Sober living is a process, not a one-time event. Yes, you might decide in one moment to get sober. But to maintain sobriety over the long-term requires learning new skills, taking a few steps forward and possibly a few steps back. They call it “the road to recovery” because on your journey of sobriety you might experience peaks and valleys, quick turns and long straight-aways, and ups and downs. In fact, in some ways you can compare the journey of sober living to an adventure, much like sailing around the world or hiking to the top of Mount Everest. By the time you reach your destination, you might be an entirely new person!
The good news is, like any journey, you can prepare for it. You can gather together tools, supplies, and support. You can start to gather the necessities for your journey, the moment you decide to get help. At the same time, you’ll likely gather many tools along the way. For instance, tools you might need include:
• coping tools
• relaxation techniques
• communication skills
• new ways of relating to family and friends
• tricks to help you move past cravings (such as redirecting yourself or taking a shower)
And in addition to tools, you might need some supplies. Let’s say you’re headed to a drug rehab facility or a sober living home, you may want to take the following with you:
• CD’s of your favorite music
• photos of family and friends whom you love
• affirmations that keep you feeling strong inside
• old letters from friends and family
• a personal journal so that you can write out your experiences, thoughts, and feelings.
• your favorite quotes that inspire you
• magazine articles that encourage you and keep you moving toward your goal.
• a drum or an instrument so that you can play music
• relaxation CD’s to keep yourself feeling calm and relaxed
Even with tools and supplies, you can’t do this alone. You’re going to need help. Even a person who is sailing alone around the world has someone on radio or by satellite who is watching their journey. In the same way, you’re going to need friends and family. You’re going to need mental health professionals to support the steps you take forward. Without them, you may feel vulnerable. Without help, you might feel alone, hopeless, and powerless. You might even return to using drugs or drinking as a means to escape the loneliness or pain. That’s like turning around and going home before you’ve reached your destination!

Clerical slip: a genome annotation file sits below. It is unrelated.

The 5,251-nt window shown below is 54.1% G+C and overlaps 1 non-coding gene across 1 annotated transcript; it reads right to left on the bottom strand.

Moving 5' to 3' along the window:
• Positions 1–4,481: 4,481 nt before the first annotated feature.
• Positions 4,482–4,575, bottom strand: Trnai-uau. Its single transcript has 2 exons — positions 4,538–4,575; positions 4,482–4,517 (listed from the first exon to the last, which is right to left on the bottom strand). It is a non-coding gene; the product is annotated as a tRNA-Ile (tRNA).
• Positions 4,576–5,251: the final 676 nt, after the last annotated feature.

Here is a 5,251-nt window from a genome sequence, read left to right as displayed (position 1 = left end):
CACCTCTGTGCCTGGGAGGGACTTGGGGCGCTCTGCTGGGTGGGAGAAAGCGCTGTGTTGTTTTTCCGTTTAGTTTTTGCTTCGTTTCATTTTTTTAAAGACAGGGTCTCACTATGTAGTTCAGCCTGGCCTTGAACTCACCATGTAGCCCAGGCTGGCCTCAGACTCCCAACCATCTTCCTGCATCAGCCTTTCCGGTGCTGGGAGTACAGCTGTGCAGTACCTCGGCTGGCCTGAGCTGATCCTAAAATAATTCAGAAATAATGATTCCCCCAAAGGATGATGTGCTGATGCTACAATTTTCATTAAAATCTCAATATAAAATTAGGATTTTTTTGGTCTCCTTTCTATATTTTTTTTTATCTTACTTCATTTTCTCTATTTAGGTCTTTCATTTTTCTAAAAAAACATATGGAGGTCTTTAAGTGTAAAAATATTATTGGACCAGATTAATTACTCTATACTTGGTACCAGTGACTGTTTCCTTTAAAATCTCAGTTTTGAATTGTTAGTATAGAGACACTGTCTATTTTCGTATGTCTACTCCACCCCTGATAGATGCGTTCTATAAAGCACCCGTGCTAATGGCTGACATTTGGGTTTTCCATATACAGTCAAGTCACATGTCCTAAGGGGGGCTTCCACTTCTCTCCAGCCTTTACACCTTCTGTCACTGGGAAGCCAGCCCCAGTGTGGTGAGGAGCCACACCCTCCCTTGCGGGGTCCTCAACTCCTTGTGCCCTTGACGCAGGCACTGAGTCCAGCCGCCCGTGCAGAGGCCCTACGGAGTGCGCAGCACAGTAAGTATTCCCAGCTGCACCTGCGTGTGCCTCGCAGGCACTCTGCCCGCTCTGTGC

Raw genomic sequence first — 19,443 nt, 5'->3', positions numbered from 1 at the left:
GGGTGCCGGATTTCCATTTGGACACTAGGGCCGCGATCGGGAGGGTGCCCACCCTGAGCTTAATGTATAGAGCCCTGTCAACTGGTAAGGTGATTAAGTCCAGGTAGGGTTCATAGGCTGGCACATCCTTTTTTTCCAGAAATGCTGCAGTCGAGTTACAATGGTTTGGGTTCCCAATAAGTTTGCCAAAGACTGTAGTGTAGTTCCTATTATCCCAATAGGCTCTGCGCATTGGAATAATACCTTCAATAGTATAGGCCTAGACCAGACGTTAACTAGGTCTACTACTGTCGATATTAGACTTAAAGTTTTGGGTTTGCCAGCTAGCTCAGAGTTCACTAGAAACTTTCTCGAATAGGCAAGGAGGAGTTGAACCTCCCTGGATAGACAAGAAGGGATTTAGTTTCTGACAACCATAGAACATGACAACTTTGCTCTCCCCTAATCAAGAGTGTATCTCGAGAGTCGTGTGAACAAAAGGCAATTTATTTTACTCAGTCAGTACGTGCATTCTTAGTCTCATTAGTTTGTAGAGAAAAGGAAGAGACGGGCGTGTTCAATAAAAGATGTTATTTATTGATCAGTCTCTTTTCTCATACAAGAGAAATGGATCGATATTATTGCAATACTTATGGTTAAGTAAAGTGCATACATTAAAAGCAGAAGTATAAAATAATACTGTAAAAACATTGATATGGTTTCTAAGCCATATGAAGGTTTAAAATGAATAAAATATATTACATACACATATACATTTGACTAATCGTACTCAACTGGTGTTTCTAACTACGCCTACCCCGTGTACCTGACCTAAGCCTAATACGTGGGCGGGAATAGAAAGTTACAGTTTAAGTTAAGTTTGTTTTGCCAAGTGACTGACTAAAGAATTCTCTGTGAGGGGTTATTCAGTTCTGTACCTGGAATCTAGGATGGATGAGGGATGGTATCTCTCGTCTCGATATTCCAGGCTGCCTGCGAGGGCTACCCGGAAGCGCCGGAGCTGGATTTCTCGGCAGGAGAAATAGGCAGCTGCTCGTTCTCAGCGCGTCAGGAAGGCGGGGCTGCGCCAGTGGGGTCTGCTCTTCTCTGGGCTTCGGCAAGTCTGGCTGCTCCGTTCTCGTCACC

To prevent any major disasters on your journey, remember to gather your things around you, the things you think you’ll need along the way. You might need specific items that are going to help you with this particular journey. For instance, you might need an addiction workbook – something that invites insight, questions, and ideas about your journey forward. You might need a sober living community, just like a hiker would want to talk to other hikers about the places they’ve climbed, you may want to talk to others who have been (or still are) in your same shoes. And you might want to assess where you are from time to time by marking on a calendar each day you’ve been sober.
Recovery is just like going on a life-long journey of exploration and adventure. Make sure you’ve got all your tools, supplies, and support with you on your way!